How does this work? This is available to anyone who's interested through Grubhub?

It's initially going to launch on June 1 in a select number of markets, larger markets like New York [and] Chicago. They're going to launch there, and anybody can order it — delivery only. They can go to MasterChef Table, and there's 11 different dishes to choose from [among] four MasterChefs — myself, [Gerron Hurt], Dorian Hunter, and Michael Silverstein. There's 11 dishes to choose from, all at different price points, different kinds of food. It gets delivered straight to their door.

Are you guys working with restaurants in local areas to have them learn how to make these dishes?

Yes, exactly. We work with restaurants all over the country that will be staffed to make these dishes as orders come in, kind of as ghost kitchens, per se. But everything [is] coming straight from the MasterChef Table. It'll show who made each dish, so viewers will be able to [say], "Oh, I want to taste Kelsey's dish," [and] they'll be able to order mine. It's super exciting. Throughout the year, we're going to launch nationally, so it'll get rolled out slowly but surely throughout the entire country.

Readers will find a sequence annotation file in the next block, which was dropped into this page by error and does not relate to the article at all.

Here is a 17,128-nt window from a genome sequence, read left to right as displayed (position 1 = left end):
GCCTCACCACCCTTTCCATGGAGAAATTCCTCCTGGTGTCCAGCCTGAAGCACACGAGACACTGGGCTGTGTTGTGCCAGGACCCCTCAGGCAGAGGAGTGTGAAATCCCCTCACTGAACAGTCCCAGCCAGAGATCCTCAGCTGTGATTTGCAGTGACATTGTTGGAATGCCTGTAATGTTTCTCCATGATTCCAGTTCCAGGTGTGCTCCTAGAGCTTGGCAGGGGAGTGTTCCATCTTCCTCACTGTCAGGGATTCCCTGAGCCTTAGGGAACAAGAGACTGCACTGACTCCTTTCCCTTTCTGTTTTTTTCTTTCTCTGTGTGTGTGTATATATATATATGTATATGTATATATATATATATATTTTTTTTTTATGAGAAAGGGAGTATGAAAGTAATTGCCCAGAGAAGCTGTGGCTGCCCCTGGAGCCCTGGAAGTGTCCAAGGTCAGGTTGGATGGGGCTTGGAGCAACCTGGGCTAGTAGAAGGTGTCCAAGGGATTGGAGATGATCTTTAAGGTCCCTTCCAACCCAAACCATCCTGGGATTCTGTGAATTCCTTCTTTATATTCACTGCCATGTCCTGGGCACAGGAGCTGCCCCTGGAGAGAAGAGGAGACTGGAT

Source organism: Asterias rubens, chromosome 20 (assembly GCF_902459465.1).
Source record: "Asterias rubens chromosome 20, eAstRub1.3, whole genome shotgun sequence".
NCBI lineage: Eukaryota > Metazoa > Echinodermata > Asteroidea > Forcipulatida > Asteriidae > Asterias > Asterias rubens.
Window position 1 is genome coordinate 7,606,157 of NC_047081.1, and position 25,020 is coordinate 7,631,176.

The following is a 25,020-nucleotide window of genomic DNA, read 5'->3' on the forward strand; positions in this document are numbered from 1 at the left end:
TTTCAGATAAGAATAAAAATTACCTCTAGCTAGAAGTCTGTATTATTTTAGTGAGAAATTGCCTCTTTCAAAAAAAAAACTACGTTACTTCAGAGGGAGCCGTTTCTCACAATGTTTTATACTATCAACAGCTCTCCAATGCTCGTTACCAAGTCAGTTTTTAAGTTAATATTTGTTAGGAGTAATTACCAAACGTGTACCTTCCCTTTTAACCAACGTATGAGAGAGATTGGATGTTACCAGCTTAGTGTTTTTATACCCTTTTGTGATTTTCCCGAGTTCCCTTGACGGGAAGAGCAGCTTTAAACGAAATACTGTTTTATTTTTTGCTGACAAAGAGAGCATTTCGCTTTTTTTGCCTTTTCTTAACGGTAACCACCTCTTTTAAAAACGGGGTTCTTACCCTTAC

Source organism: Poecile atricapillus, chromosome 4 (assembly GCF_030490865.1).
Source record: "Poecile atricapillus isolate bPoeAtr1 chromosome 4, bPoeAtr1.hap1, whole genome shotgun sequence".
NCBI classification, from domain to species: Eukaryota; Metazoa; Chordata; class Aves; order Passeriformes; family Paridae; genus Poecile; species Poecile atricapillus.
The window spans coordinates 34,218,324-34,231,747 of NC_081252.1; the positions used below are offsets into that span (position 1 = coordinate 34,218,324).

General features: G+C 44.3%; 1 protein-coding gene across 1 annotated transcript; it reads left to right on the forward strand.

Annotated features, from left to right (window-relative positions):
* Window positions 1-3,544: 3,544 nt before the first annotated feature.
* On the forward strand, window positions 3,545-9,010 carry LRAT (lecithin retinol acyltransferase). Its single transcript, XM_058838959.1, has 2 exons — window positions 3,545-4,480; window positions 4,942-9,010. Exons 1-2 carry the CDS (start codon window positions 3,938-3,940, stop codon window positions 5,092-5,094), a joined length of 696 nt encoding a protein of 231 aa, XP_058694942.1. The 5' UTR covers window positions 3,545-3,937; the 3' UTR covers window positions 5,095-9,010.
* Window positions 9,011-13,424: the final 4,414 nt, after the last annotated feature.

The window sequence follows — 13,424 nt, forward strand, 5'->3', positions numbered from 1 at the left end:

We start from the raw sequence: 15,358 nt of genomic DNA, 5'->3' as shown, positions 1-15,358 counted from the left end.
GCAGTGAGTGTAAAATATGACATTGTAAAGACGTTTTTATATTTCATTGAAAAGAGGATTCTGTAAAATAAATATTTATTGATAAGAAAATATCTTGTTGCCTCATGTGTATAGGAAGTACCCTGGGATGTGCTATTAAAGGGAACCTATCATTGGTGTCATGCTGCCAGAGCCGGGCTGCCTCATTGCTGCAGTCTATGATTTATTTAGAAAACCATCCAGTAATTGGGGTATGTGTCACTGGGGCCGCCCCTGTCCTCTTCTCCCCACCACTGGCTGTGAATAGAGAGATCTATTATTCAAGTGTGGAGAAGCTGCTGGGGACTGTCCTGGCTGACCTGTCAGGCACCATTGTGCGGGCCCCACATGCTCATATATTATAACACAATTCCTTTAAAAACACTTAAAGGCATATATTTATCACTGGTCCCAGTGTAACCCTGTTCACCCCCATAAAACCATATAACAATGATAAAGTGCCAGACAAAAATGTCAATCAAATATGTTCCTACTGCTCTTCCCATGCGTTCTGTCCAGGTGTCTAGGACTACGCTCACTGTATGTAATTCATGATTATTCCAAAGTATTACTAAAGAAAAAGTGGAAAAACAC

Expect elevated takes on your favorite classics on the MasterChef Table menu

Let's talk about this menu. Was there a theme or inspiration? How did you come up with how this menu came together?

The only direction we were given was to make it approachable for people all over the country — something that you would order at an Applebee's or a Cheesecake Factory-type restaurant — and then elevate it to show what you are as a chef [and] make it different than what we've had before.

I like to cook modern American cuisine — right up my alley. I was like, "Okay, what would I want to order?" Then I put my spin on it to elevate it a little bit more, so people can taste my flavors and things that I would be actually making out of my kitchen. It was super fun.

Tell me about these dishes that you made.

I have two dishes on the menu, and my first is a maple bacon chicken sandwich. It's the chicken sandwich of all chicken sandwiches, because of bacon. It has maple syrup and cayenne pepper on it. The fried chicken is fried, obviously. It comes out and we drizzle hot honey all over it. And there's a creamy jalapeno coleslaw with spicy mayo. I purposely told them the spicy mayo needs to be dripping off of it. It has to be soaked in the mayo.